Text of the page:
Seymour’s expertise lies in sourcing and visually bringing together a combination of color, texture, and variety in items that are not only grown locally, but also free of harsh chemicals and transported without using heavy trucking practices. She mentions that the pandemic’s abrupt change in culture has had an effect on design trends, too.
“There has been a huge global shortage of flowers due to supply-chain issues, and wholesale prices have skyrocketed,” she says. “Fortunately, couples are being more mindful with their guest list, how dollars are spent, and where they spend their dollars.”
In today’s climate, it’s often less expensive for budget savvy couples to source their products locally, use repurposed items in their design elements, or even do without. Wold likes to use bare wood farm tables, which eliminates the need to rent or buy expensive linen tablecloths, and also matches the vibe of a mountain-based wedding. Seymour had a bride from Pinedale (with Native American roots) bring her a whole bag of pheasant feathers to incorporate into the bouquet, her headpiece, and table centerpieces.
Wold advises couples to consider a locally-inspired menu, as well, as it adds a sense of community to their wedding. Serving food items, like locally-caught trout, medallions from buffalo raised on a local ranch, vegetables and greens from regional farms, and beer from neighborhood breweries gives guests something to talk about once they return home.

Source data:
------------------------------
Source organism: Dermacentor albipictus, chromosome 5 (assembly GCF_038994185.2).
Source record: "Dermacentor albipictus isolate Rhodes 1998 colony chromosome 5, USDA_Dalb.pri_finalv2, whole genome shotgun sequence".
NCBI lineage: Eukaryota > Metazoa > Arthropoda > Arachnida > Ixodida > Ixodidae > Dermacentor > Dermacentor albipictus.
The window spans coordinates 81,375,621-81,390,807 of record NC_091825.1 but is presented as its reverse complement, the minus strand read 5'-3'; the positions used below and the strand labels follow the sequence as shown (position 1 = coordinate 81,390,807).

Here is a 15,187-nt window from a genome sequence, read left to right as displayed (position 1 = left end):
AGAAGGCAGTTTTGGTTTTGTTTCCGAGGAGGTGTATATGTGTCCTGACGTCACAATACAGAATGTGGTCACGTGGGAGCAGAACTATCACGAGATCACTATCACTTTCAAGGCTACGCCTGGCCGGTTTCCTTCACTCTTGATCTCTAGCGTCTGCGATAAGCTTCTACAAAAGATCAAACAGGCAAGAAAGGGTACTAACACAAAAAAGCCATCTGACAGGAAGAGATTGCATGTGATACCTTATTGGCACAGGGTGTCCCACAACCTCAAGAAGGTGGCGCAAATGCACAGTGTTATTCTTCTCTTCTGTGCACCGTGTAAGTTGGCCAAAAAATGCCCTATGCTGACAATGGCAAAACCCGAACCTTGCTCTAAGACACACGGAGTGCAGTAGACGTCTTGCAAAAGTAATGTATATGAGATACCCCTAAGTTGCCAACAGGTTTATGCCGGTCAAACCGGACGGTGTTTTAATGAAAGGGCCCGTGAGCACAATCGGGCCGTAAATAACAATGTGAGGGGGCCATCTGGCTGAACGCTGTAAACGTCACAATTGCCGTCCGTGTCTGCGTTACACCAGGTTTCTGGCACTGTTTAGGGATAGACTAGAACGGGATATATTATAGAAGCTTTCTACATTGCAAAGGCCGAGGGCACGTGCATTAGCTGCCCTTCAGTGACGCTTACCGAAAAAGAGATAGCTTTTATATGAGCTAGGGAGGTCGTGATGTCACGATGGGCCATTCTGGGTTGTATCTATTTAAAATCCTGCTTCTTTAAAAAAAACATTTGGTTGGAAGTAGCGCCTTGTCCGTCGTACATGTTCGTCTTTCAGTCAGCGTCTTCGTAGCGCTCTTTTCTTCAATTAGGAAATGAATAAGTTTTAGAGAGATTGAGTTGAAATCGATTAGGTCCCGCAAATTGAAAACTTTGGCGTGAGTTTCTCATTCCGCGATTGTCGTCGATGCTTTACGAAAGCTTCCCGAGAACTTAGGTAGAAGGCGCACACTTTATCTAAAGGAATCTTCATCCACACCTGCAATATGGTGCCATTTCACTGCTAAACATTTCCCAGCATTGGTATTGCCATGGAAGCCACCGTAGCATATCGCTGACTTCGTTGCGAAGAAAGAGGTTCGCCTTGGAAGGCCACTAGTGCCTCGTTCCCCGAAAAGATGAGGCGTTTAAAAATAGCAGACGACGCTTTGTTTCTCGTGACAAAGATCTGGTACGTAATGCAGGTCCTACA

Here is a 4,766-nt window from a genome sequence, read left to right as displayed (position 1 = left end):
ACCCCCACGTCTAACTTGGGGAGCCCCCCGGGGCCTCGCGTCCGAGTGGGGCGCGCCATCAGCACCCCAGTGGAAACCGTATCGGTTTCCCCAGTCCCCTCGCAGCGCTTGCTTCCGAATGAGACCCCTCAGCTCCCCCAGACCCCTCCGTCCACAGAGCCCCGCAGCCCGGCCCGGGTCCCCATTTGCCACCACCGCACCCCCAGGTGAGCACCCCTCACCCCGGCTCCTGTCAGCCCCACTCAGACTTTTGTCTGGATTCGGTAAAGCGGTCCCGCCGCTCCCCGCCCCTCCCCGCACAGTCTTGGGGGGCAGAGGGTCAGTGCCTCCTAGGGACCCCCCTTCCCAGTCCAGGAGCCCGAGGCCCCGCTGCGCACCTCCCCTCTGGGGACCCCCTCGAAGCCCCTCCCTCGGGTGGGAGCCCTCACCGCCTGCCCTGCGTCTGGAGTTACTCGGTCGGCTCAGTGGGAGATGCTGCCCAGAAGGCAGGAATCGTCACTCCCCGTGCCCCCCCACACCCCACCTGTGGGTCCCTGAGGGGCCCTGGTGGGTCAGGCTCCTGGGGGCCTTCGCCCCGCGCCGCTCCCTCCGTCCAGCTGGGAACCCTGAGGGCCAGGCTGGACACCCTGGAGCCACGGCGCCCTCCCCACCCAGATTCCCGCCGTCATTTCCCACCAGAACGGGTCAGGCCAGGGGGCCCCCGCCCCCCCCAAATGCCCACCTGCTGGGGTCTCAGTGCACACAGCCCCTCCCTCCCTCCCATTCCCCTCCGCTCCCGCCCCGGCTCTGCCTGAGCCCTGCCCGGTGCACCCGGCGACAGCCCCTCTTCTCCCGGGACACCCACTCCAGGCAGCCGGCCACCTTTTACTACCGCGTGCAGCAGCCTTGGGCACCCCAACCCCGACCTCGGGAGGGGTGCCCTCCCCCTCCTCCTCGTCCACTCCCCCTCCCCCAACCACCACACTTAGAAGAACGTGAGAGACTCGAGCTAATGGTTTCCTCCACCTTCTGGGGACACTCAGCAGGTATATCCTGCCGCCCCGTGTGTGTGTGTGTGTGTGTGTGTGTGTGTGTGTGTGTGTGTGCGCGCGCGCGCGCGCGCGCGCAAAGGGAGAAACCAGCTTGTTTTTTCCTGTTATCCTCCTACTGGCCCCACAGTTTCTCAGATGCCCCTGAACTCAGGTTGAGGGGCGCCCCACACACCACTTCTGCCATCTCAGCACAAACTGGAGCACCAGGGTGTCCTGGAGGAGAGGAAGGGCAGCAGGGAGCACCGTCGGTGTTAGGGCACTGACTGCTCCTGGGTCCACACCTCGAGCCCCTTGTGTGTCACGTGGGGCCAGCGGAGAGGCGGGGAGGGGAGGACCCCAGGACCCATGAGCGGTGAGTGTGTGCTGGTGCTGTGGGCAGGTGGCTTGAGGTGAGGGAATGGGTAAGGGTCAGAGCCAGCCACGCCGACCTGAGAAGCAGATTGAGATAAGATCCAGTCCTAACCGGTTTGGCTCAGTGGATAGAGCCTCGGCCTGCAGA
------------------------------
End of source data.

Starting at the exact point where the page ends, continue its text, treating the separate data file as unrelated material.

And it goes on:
Symons urges couples to not just think about where their design elements are coming from, but also where they’re going to go.
“When the celebration is over, are [items] going into the compost, the dumpster, or to someone’s home?” she asks. “I make sure that [the organic materials I use] go back to the garden they came from, so that there’s a circle of life element to it.”
All the vendors like to incorporate food into the design elements, giving it a second purpose. Symons likes family-style food service, with long tables and beautiful platters. She suggests having your caterer and florist work together, so that when the food is taken away, the look still remains. She integrates items like wooden boards, vintage silverware, and suggests tapas-style meals to provide a variety of different textures and heights that move around the table. “Your décor becomes interactive this way,” she says.
Seymour likes to use elements that match the personalities of the couple. For instance, she once used crystals and geodes, in shades of blush and wine tones, on a table for a wedding where the groom was a geologist.
“We placed a small piece of crystal on each menu card in place of a paperweight,” she explains. “We broke geodes in half, and tucked them flowers. The crystals refracted the light and gave a glittery feel to the dinner table.”
When planning your Teton tablescape, Symons says to trust your gut and don’t get hung up on tiny details. “If there’s something that’s not available seasonally, or is outside of your budget, take a deep breath and move on,” she says. “We’re in the business of making memories, so in that respect, less is more.”